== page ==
Sunday, July 13, 2014

Controversial fee structure for review in private schools in the country

At last the government has selected a private firm to review the controversial fee structure which is being charged at exorbitant rates by some private school owners at both secondary and primary levels in the country. It has been learnt. A spokesperson of the Ministry of Education and Vocational training Ntambi Bunyanzu said that, the ministry is in the process to accomplish contractual agreement with the firm to start the work on straight after it has finished tendering procedures that selected the firm. He said in an exclusive interview on Thursday this week that, the firm (name withheld) would work to establish a fair unit cost charged for secondary schools in the country, and later on would embark on primary schools. According to Bunyanzu, the consulting firm would introduce indicative best fee structure for the running schools in the country judging from the kind of education and the facilities being provided by the said schools in the country. He said the government’s reaction has come amid long complaints from some parents and guardians of students and pupils who are learning in private schools mostly those of English medium primary schools, as well as secondary schools. He further noted that, the Education Ministry has also tasked the Tanzania Commission for Universities (TCU) to carry the same exercise for the higher learning institutions in the country. The initiative being undertaken by the government is to relieve local scholars of the great burden of the amount of money which they currently pay as school fees and which ironically only few parents in the community manage to pay. Confirming the exercise being undertaken by TCU, the Director of Accreditation Dr. Savinus Maronga said that, his institution has started to work on the relevant details in collaboration with the heads of the respective higher learning institutions accredited in the country. He said in a telephone interview on Wednesday this week that, TCU is working on the total unit cost which includes not only tuition fees, but the total cost a student is liable for payment and make a comparison if such payments do match with the services offered. Two weeks ago, owners of private schools through their organization known as Tanzania Association of Managers and Owners of Non-Government Schools and Colleges (TAMONGSCO) requested the government to reduce higher taxes imposed on them.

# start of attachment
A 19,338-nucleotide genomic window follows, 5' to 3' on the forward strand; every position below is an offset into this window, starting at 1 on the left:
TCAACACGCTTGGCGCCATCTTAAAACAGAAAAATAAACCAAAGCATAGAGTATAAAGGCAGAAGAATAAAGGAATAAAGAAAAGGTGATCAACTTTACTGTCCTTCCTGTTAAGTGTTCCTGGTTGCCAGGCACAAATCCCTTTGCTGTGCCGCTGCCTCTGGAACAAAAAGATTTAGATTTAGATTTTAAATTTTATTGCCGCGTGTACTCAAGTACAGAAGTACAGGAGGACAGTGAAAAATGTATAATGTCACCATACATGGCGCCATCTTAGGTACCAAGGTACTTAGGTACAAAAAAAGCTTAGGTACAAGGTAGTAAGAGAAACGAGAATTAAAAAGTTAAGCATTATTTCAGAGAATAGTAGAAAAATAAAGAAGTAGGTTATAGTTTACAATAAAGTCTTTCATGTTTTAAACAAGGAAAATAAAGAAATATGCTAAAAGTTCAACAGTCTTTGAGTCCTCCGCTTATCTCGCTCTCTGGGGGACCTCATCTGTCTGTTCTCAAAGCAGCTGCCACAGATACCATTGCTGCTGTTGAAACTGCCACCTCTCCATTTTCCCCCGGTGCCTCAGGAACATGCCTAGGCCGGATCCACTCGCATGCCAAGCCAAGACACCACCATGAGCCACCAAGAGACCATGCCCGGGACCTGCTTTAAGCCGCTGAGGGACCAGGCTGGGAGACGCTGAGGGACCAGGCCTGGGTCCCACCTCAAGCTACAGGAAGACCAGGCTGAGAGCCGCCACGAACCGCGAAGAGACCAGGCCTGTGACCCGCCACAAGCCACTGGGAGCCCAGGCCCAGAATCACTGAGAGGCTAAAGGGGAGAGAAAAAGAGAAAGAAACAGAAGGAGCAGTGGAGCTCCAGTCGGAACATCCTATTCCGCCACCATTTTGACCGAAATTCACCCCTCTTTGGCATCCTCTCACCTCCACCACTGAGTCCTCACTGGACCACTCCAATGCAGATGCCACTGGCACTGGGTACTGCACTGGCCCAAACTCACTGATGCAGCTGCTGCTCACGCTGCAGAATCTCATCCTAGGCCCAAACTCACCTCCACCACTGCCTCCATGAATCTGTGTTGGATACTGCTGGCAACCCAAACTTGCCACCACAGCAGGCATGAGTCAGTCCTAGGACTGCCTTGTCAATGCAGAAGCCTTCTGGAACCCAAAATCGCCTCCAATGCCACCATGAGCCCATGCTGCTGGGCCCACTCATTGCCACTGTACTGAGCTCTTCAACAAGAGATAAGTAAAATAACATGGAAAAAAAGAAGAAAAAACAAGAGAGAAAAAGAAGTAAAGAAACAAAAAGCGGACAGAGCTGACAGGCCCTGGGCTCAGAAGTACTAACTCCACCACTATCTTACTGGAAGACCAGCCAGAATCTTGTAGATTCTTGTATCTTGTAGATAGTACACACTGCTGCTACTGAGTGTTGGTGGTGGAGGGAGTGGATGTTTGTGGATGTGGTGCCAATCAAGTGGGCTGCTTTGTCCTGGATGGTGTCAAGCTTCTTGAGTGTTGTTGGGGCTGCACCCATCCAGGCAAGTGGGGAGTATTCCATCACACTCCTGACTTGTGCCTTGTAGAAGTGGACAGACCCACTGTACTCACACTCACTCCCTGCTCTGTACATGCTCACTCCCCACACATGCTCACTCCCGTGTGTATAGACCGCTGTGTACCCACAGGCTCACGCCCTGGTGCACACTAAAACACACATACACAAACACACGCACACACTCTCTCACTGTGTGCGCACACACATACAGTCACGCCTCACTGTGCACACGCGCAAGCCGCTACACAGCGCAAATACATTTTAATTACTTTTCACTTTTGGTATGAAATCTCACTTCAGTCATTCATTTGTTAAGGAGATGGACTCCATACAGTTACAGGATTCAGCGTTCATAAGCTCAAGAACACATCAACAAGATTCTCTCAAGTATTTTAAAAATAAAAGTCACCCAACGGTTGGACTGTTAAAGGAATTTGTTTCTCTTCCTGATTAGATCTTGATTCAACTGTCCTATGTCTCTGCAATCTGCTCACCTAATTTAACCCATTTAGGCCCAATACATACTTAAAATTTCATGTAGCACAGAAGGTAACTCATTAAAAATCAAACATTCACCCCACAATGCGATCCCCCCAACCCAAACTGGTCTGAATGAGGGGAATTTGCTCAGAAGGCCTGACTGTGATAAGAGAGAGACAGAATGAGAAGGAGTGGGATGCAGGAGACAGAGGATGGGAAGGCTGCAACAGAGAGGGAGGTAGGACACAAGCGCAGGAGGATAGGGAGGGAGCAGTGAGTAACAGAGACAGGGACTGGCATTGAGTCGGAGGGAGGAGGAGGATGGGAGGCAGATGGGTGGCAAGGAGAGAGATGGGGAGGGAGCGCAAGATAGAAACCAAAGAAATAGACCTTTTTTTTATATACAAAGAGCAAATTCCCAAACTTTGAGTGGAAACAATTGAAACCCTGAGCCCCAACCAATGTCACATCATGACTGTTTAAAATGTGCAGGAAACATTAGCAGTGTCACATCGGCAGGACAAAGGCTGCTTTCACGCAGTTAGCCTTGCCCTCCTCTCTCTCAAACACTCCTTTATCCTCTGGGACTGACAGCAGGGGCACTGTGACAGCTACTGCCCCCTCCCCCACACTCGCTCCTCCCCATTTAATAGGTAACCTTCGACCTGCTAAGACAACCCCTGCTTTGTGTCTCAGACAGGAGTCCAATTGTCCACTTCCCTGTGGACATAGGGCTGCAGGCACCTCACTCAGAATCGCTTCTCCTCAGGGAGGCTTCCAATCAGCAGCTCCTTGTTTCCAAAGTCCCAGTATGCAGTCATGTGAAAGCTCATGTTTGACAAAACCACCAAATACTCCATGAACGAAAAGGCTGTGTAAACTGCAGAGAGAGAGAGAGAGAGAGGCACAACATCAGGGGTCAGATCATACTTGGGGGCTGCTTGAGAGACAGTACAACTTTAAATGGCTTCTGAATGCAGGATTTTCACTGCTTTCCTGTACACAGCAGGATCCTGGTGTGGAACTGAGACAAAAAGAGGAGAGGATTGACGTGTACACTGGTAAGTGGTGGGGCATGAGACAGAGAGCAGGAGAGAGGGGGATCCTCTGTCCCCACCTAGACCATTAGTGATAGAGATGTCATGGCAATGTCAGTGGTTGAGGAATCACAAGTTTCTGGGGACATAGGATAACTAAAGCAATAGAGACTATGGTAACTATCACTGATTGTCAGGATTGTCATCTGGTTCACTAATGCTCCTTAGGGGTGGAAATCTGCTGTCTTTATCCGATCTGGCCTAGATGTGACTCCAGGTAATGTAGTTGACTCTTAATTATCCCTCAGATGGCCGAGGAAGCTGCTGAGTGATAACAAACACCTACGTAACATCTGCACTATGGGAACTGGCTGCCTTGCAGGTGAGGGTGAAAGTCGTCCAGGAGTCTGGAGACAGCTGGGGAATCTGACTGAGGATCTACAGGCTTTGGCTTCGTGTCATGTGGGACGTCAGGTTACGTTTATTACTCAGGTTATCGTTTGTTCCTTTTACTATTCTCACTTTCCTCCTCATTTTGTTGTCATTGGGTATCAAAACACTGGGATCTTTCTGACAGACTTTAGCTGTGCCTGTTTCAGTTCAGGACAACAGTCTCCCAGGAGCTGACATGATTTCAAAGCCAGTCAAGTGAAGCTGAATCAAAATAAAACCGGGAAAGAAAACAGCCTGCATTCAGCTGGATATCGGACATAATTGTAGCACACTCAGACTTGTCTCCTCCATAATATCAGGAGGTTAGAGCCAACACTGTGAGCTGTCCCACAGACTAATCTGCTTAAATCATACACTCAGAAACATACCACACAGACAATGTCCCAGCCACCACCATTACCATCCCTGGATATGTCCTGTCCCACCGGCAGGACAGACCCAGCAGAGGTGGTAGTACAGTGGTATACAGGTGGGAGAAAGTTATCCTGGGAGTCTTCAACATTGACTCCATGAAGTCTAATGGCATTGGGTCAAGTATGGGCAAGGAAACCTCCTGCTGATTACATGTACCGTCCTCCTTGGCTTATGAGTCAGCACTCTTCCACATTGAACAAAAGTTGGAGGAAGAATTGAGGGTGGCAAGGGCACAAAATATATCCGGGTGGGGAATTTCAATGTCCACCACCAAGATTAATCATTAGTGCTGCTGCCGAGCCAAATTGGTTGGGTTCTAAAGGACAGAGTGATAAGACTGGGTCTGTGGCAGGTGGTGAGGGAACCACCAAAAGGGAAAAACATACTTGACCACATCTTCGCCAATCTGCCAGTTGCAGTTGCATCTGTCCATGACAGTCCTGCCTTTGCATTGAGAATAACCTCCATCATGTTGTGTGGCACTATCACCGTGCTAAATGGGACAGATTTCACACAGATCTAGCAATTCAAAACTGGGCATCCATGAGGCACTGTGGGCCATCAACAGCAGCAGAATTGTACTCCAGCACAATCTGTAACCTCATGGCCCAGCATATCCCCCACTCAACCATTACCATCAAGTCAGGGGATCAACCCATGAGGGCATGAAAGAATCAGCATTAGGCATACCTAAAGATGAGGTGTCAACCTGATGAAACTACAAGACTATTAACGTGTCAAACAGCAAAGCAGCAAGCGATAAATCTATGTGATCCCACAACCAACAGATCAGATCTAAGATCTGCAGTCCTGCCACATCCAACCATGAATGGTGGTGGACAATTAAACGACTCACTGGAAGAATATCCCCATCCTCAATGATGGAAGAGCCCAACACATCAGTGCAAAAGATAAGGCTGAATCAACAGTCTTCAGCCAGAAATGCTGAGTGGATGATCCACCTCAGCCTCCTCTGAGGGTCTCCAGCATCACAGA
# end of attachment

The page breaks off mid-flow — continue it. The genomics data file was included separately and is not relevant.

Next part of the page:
Minister for Eduication and Vocational Training Dr. Shukuru Kawambwa

The organization through its Secretary General Benjamin Nkonya was quoted as saying that, his organization is willing to reduce school fees by up to 30 percent but only if the government scraps all taxes imposed on them. According to the official, the taxes include property, land, and corporate tax, Value Added Tax (VAT), local government, work permit fees, occupational safety and health administration (OSHA) among others. He said if all these are scraped off, it would enable them reduce the current high fee structure being charged in their respective schools and colleges accredited in the country. Preliminary investigations has found out that, fees for private secondary schools as well as for those Primary English Medium schools charges are twice as much as what is being paid by students in higher learning schools in the country. A random survey carried out in some of the schools in Dar es Salaam region and in other parts in the country can establish that, the least fee payment for secondary schools range at between Sh. 1.5 and Sh. 2 million for day scholars and between Sh. 2.5 million and above for boarders. Earlier during the 2013/14 financial year, Commissioner for Education in the Ministry of Education and Vocational Training Professor Eustella Bhalalusesa announced the government’s plan to work on the highly introduced fee structure by private education owners in the country and promised to work on the matter. He said that, the government is intending to minimize such complaints which it has seen is likely to cause segregation and discrimination among education stakeholders, whereby people who have will continue to benefit the fruits of the country than those who do not have. This is after the government has admitted the fact that there is unfair treatment among Tanzanians who are in need of quality education for their children being provided in private schools accredited in the country.  She noted that the government is fully committed to do away with the problem of removing all contradictions between private and public schools because private schools on the one hand are doing business.

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